A new instructor led our water aerobics class at the local pool yesterday. Unfortunately, every choice she made showed her lack of experience.
She led us in doing the same exercise for minutes (boring). She had us work on our legs without exercising our arms (inefficient). She spoke too softly to get our attention over the music, and she had side conversations that kept us repeating the same movements while we waited for her to finish.
I wish the new teacher had observed the class of an excellent instructor, Peter, who always pushes us to have a good workout and a good time. If she had copied only half of what he does and how he does it, her class would have been effective. And people would not have been talking in the locker room about going to other pools.
The same is true of writing: If you are new to business writing–or to writing a particular type of document–copy what works.
Don't flounder the way the new aerobics teacher did. If you are assigned a new writing task, ask your supervisor for an example of what he or she expects. Get good examples of proposals, meeting minutes, announcements, and performance appraisals–whatever kinds of business writing are new to you.
With a model proposal, you will recognize how to focus on the client's needs. With samples of good meeting minutes, you will know how much to record. Model announcements will help you include all the necessary information, and examples of performance appraisals will help you identify the appropriate professional tone.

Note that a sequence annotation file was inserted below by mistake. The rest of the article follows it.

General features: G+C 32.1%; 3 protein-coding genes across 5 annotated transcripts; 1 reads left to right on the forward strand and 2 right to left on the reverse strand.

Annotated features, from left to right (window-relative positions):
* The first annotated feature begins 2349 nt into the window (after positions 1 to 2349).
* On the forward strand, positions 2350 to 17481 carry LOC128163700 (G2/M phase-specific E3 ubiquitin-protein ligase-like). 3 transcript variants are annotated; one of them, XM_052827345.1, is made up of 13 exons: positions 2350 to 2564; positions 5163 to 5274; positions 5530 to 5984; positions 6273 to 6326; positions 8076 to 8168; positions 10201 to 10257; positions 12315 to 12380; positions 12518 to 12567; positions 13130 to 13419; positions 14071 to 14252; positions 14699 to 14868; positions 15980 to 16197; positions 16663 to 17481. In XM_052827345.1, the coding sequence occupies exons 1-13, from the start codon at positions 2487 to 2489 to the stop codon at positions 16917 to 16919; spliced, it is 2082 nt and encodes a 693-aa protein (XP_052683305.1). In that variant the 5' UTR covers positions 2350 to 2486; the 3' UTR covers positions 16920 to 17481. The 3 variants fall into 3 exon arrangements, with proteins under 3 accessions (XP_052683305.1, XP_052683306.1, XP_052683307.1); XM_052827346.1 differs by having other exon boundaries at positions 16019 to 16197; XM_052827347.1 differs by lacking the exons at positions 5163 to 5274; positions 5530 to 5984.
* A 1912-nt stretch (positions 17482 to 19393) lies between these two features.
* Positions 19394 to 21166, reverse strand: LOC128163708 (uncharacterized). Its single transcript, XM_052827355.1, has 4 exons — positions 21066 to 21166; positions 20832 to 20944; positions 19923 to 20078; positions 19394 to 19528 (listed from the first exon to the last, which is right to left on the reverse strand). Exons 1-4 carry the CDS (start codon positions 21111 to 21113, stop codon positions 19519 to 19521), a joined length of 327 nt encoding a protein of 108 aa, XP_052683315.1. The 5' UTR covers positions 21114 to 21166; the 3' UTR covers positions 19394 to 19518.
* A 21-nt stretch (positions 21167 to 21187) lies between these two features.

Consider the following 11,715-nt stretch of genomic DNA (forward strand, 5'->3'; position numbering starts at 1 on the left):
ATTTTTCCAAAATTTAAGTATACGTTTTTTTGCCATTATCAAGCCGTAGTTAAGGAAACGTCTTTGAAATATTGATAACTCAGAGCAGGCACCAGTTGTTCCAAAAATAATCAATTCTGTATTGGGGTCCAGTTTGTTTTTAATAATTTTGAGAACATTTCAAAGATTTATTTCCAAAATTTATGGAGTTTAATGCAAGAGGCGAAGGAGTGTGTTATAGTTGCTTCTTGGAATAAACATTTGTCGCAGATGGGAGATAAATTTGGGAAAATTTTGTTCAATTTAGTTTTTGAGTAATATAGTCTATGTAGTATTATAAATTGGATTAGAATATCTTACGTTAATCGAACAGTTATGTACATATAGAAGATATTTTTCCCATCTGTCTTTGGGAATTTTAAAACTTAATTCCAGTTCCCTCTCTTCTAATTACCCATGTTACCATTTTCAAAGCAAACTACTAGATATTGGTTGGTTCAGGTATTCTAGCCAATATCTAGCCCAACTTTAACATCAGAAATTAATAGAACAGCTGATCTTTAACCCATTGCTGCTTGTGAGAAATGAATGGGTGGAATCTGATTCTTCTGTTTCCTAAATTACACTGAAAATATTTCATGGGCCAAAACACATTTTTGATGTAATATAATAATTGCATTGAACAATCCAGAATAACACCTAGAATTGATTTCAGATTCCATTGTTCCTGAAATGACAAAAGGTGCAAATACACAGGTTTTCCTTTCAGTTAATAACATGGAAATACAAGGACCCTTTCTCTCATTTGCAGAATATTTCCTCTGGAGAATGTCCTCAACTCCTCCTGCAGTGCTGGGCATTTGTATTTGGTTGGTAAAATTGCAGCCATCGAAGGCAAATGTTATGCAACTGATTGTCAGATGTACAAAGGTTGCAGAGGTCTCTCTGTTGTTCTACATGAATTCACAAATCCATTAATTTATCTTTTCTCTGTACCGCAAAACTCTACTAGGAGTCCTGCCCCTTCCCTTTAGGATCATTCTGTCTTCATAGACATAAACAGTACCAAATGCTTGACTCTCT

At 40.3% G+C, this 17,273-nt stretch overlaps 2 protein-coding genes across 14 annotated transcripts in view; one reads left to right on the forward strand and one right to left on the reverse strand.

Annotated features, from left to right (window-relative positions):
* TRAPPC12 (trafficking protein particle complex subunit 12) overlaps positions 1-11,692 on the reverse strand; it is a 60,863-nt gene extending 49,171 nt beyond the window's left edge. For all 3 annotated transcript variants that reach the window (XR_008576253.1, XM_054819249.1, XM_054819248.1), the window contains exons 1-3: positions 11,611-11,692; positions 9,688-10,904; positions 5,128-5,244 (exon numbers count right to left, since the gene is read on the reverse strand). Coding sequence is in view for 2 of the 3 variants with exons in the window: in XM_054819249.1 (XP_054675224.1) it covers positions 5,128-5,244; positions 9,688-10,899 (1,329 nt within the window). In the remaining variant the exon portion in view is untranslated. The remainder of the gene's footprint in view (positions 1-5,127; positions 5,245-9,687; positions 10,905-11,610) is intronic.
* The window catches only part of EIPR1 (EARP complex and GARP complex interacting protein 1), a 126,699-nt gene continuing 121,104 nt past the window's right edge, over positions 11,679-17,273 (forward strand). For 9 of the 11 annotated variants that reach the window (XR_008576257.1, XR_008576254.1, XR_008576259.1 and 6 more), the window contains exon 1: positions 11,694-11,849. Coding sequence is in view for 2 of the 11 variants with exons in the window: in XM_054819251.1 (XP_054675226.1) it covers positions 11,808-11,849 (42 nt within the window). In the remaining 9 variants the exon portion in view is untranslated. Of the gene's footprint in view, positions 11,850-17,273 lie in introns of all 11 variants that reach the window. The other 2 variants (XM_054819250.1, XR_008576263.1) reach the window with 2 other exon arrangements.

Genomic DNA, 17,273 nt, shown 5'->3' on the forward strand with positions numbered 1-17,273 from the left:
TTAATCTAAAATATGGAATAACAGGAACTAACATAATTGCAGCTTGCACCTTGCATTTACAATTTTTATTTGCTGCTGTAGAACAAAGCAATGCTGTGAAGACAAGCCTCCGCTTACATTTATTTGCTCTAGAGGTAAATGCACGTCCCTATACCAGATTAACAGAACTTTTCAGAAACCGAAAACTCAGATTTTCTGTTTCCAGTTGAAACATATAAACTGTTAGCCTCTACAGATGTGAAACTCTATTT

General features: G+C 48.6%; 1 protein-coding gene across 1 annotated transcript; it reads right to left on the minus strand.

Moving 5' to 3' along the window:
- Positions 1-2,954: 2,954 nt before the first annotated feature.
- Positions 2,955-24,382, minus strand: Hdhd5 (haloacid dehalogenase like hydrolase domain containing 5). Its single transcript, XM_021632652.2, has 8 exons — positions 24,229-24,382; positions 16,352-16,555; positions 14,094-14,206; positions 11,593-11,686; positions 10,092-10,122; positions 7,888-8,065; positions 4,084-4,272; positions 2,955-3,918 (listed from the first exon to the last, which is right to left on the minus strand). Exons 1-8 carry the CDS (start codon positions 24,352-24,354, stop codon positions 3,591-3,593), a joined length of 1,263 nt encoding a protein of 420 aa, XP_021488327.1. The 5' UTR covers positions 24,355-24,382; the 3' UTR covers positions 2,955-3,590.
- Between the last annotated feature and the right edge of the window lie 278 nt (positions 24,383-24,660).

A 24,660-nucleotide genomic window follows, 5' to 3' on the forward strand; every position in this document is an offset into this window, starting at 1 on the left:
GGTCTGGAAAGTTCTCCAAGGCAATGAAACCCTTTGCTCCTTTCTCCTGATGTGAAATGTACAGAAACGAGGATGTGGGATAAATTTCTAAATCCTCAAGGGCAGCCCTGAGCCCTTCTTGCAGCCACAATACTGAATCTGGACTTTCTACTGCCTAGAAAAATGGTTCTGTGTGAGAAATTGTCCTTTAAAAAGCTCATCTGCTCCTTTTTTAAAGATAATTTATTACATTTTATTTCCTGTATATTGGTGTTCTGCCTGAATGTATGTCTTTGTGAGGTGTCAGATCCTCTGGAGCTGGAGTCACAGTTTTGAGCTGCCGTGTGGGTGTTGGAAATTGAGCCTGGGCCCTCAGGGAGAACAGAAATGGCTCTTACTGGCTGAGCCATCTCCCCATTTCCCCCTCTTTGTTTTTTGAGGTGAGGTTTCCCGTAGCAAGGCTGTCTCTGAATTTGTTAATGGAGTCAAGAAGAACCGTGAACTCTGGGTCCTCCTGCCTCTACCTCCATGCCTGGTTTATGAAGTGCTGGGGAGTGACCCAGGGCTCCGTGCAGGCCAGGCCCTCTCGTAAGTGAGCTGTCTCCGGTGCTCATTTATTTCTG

If you supervise writers, be sure to share excellent examples of the kinds of business writing you want.
My book Business Writing With Heart: How to Build Great Work Relationships One Message at a Time includes more than 200 samples of effective messages.
My guide Help Employees Write Better: A Guide for Managers, Trainers, and Others Who Care About Business Writing includes 60 ways to improve employee writing and solve writing problems.
Our Better Business Writing class features 23 model documents such as responses to customer complaints, recommendations, and requests.
Model your writing on the effective writing of others. Copy what works.